Category Archives: Anchorage Points

Anchorage Load

Unless the fall event occurs directly underneath the horizontal lifeline, additional lateral loadings will be produced in the anchorages due to offset from the lifeline centerline. The magnitude of these forces is directly related to the offset distance and should be set equal to the maximum vertical load encountered in the line for the total number of workers on the system.  This  load shall be applied in either direction at the end anchorage for analysis and design purposes.

Termination hardware and other accessories also should be checked against the anchorage load  to be certain that the entire fall arrest system meets OSHA requirements.

See “Introduction to Fall Protection, 4th Edition” page 301.

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Anchorage Structures

Ladder rungs or steps, and guardrails or railings of any kind, should not be used for fall arrest anchorages unless they are designed and  labeled specifically for that purpose.  Steel members should be used for anchorage-point structures whenever possible.  Masonry fittings can be suitable when used with through-bolts and plate washers.  Expanded anchor bolts should  be specified by a registered professional engineer.

See “Introduction to Fall Protection, 4th Edition” Appendix C page 514.

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Cable System Anchorages

Cable systems used for anchorages around buildings or structures on the roof should be made of stainless steel, with fittings attached according to the wire-rope manufacturer’s instructions or standard rigging handbooks.  Cable systems used for anchorages should be designed, installed and tested by a licensed professional engineer experienced in such design, prior to being used for the attachment of suspension or fall arrest lines.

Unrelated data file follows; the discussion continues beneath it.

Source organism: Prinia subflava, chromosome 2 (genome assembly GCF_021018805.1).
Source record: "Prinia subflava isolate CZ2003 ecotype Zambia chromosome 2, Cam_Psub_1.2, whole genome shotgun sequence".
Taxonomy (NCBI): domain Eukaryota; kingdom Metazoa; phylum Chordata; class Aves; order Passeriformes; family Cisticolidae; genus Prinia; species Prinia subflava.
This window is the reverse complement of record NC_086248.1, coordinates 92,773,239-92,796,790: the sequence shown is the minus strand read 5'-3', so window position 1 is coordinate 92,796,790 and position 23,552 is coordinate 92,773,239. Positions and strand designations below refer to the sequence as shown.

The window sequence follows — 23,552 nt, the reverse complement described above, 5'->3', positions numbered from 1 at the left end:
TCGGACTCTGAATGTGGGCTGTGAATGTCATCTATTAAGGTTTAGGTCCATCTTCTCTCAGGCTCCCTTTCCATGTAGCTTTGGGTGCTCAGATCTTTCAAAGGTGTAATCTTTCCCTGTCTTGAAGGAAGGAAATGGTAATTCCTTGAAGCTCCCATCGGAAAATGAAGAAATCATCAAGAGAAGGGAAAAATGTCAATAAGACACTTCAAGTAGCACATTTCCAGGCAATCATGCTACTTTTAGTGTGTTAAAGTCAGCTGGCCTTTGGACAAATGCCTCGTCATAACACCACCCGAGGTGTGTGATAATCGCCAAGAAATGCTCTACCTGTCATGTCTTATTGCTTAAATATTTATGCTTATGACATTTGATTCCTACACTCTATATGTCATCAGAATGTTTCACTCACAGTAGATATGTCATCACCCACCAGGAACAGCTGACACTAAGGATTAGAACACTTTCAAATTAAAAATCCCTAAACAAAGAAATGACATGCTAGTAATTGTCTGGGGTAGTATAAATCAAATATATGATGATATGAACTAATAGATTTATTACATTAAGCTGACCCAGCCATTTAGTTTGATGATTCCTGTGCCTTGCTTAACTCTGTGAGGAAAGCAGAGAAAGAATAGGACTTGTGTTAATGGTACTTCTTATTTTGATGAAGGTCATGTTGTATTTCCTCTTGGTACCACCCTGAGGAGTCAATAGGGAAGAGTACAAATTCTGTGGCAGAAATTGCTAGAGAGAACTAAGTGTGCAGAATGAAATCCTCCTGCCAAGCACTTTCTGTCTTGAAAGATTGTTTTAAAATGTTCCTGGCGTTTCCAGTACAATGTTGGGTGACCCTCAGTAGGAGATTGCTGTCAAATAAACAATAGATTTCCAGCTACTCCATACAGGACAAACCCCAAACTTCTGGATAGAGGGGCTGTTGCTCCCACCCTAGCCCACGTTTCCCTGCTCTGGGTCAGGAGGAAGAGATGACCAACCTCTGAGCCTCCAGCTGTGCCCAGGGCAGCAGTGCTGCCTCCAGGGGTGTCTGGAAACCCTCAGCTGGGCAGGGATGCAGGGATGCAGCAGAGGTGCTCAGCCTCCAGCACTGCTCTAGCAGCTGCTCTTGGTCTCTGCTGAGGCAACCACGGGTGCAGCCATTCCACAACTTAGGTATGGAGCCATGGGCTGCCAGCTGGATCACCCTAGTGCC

See “Introduction to Fall Protection, 4th Edition” page 346.

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Anchorage Point Independence

Are anchorage points independent?  The independence of each anchor point from the main work-positioning anchor support is an important principle.  Where tripods or the building or structure itself are concerned, the question to address is, what kind of failure would likely produce an injury? Anchor-point design should address all predictable scenarios.

Is the fall protection system engineered?  An engineered system may permit the lifelines for several workers to be combined, as long as they are separate from the main work-positioning support.

See “Introduction to Fall Protection, 4th Edition” page 275.

Order your copy of “Introduction to Fall Protection, 4th Edition” today.  This invaluable resource will take you from the structure design stage to post construction maintenance. Click to find out more!

Guardrails as Anchorage Points

Do not use guardrails as anchorage points for fall arrest equipment unless a structural engineer approves them for that specific purpose.  There must be an engineering drawing that indicates which specific locations are suitable as anchorage points; what equipment, by rating, may be used; and how that equipment is to be attached.  Anchorage points should be labeled as such.

See “Introduction to Fall Protection, 4th Edition” page 162.

Order your copy of “Introduction to Fall Protection, 4th Edition” today.  This invaluable resource will take you from the structure design stage to post construction maintenance. Click to find out more!